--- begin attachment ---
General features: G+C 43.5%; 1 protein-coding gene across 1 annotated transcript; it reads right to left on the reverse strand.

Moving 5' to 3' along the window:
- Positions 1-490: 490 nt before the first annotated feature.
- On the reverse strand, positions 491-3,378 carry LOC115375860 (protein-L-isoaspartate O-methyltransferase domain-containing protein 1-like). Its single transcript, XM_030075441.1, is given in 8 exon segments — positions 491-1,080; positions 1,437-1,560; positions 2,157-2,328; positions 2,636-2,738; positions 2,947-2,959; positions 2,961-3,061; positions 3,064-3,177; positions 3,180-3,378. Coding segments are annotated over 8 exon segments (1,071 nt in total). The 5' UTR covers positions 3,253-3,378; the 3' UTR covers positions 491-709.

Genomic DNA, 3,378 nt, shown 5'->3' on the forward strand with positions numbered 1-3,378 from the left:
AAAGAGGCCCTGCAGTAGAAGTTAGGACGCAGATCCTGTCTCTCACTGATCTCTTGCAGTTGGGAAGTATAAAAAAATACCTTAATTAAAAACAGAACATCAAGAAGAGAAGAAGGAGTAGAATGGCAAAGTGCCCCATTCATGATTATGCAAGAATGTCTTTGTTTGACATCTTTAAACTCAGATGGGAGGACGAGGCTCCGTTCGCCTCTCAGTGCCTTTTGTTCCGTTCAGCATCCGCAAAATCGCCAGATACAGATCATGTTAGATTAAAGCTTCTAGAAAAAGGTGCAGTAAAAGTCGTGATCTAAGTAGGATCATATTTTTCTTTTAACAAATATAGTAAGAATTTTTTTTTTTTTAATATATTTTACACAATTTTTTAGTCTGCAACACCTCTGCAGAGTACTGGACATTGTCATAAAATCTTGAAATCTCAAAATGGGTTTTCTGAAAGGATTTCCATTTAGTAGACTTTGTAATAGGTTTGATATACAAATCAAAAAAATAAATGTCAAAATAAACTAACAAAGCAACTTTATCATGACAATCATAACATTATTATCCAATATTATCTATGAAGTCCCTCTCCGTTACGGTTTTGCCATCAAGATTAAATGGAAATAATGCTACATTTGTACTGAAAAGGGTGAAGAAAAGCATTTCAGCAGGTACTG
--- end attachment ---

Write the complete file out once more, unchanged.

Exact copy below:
General features: G+C 43.5%; 1 protein-coding gene across 1 annotated transcript; it reads right to left on the reverse strand.

Moving 5' to 3' along the window:
- Positions 1-490: 490 nt before the first annotated feature.
- On the reverse strand, positions 491-3,378 carry LOC115375860 (protein-L-isoaspartate O-methyltransferase domain-containing protein 1-like). Its single transcript, XM_030075441.1, is given in 8 exon segments — positions 491-1,080; positions 1,437-1,560; positions 2,157-2,328; positions 2,636-2,738; positions 2,947-2,959; positions 2,961-3,061; positions 3,064-3,177; positions 3,180-3,378. Coding segments are annotated over 8 exon segments (1,071 nt in total). The 5' UTR covers positions 3,253-3,378; the 3' UTR covers positions 491-709.

Genomic DNA, 3,378 nt, shown 5'->3' on the forward strand with positions numbered 1-3,378 from the left:
AAAGAGGCCCTGCAGTAGAAGTTAGGACGCAGATCCTGTCTCTCACTGATCTCTTGCAGTTGGGAAGTATAAAAAAATACCTTAATTAAAAACAGAACATCAAGAAGAGAAGAAGGAGTAGAATGGCAAAGTGCCCCATTCATGATTATGCAAGAATGTCTTTGTTTGACATCTTTAAACTCAGATGGGAGGACGAGGCTCCGTTCGCCTCTCAGTGCCTTTTGTTCCGTTCAGCATCCGCAAAATCGCCAGATACAGATCATGTTAGATTAAAGCTTCTAGAAAAAGGTGCAGTAAAAGTCGTGATCTAAGTAGGATCATATTTTTCTTTTAACAAATATAGTAAGAATTTTTTTTTTTTTAATATATTTTACACAATTTTTTAGTCTGCAACACCTCTGCAGAGTACTGGACATTGTCATAAAATCTTGAAATCTCAAAATGGGTTTTCTGAAAGGATTTCCATTTAGTAGACTTTGTAATAGGTTTGATATACAAATCAAAAAAATAAATGTCAAAATAAACTAACAAAGCAACTTTATCATGACAATCATAACATTATTATCCAATATTATCTATGAAGTCCCTCTCCGTTACGGTTTTGCCATCAAGATTAAATGGAAATAATGCTACATTTGTACTGAAAAGGGTGAAGAAAAGCATTTCAGCAGGTACTG